October 16, 1986: Newly nominated Nobel literature prize, Nigerian author Wole Soyinka, answers newsmen in front of Paris’ UNESCO building on in Paris shortly after he was told of his prize. “It cannot be just a political gesture; I have not been in trouble or in jail for a great many years now,” the 52-year-old poet, novelist, critic, & playwright told reporters in Paris, where he was tracked down at UNESCO headquarters. “I see it more as a historical gesture,” he said. “I feel very fortunate I was selected for this.”

His verse is characterized by a precise command of language and a mastery of lyric, dramatic, and meditative poetic forms. He wrote a good deal of Poems from Prison while he was jailed in 1967–69 for speaking out against the war brought on by the attempted secession of Biafra from Nigeria. The Man Died (1972) is his prose account of his arrest and 22-month imprisonment. Soyinka’s principal critical work is Myth, Literature, and the African World (1976), a collection of essays in which he examines the role of the artist in the light of Yoruba mythology and symbolism. Art, Dialogue, and Outrage (1988) is work on similar themes of art, culture, and society. He continued to address Africa’s ills and Western responsibility in The Open Sore of a Continent (1996) and The Burden of Memory, the Muse of Forgiveness (1999).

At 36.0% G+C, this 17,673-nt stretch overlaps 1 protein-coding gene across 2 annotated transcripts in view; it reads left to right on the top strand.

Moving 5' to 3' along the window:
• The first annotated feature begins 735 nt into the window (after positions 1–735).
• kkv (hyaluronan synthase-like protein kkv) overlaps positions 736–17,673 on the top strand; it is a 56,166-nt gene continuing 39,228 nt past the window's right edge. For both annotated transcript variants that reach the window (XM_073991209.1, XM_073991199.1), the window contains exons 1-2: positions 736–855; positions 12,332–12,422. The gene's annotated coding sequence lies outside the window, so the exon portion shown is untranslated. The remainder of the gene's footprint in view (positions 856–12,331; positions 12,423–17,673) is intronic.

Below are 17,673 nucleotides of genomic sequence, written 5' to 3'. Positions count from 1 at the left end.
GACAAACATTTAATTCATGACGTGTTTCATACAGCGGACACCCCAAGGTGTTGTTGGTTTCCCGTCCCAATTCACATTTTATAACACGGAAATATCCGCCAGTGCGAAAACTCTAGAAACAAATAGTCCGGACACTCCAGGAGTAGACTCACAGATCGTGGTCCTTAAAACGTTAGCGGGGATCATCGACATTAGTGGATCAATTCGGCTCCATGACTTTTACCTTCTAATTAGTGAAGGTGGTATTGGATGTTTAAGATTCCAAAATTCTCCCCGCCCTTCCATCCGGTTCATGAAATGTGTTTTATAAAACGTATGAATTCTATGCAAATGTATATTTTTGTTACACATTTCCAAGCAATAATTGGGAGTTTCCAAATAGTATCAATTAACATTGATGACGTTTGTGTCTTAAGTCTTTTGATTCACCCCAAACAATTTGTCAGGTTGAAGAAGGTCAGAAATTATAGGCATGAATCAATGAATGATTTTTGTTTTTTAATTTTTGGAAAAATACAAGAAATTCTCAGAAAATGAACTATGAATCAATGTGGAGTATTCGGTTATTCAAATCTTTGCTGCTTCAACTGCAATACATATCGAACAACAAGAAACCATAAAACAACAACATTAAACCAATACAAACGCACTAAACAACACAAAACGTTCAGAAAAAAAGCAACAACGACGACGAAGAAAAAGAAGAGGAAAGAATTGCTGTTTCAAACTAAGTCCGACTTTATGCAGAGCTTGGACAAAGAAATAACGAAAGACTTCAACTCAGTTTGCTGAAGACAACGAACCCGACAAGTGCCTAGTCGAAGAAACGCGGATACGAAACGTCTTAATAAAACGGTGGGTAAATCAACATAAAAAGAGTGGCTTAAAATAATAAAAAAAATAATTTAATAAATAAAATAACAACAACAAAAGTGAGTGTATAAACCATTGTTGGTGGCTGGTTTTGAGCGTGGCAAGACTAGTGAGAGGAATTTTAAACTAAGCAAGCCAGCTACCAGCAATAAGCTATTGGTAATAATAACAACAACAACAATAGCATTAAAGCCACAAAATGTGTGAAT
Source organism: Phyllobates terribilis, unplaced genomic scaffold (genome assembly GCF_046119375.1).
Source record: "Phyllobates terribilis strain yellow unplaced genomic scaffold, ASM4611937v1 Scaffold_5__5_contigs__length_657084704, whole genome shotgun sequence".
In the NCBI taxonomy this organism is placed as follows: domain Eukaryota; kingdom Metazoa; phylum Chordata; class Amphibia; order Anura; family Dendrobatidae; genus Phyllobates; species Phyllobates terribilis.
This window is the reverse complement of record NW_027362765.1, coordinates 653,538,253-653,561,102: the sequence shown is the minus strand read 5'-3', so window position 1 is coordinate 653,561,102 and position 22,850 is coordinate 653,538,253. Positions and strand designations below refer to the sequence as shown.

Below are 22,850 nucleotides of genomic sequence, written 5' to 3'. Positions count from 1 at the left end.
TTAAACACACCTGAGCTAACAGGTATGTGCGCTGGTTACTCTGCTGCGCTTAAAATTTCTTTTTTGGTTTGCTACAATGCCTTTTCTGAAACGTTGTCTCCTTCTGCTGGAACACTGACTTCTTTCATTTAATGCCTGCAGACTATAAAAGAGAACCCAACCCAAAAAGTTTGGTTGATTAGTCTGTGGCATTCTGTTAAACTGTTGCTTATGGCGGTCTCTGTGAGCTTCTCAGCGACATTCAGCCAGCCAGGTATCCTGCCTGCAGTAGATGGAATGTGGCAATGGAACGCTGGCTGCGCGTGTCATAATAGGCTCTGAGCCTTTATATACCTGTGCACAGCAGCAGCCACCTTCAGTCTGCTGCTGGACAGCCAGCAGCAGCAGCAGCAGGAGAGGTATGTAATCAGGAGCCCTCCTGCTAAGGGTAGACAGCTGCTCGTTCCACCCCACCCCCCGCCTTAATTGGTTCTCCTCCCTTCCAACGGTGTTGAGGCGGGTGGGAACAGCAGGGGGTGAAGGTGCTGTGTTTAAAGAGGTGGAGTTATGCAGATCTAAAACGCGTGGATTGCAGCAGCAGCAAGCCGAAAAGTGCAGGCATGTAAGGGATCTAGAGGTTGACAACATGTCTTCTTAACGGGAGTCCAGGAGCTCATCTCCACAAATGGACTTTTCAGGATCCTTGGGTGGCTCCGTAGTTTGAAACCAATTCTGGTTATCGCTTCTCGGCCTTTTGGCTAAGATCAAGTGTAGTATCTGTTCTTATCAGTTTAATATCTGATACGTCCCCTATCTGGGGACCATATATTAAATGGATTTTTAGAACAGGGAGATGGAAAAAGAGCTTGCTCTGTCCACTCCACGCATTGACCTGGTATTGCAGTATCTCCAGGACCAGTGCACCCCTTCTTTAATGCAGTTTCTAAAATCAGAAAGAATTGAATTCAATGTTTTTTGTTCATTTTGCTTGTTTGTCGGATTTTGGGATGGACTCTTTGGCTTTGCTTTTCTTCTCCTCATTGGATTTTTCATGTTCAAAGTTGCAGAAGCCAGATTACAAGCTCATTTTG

Portrait of author Wole Soyinka w. cigar in hand.

Soyinka was the first Black African to be awarded the Nobel Prize for Literature. An autobiography, Aké: The Years of Childhood, was published in 1981 and followed by the companion pieces Ìsarà: A Voyage Around Essay (1989) and Ibadan: The Penkelemes Years: A Memoir, 1946–1965 (1994). In 2006 he published another memoir, You Must Set Forth at Dawn. From 2005–06 Soyinka served on the Encyclopædia Britannica Editorial Board of Advisors.

Soyinka was long a proponent of Nigerian democracy. His decades of political activism included periods of imprisonment and exile, and he founded, headed, or participated in several political groups, including the National Democratic Organization, the National Liberation Council of Nigeria, and Pro-National Conference Organizations (PRONACO). In 2010 Soyinka founded the Democratic Front for a People’s Federation and served as chairman of the party.

Chronicles From the Land of the Happiest People on Earth, Soyinka’s first novel in nearly 50 years.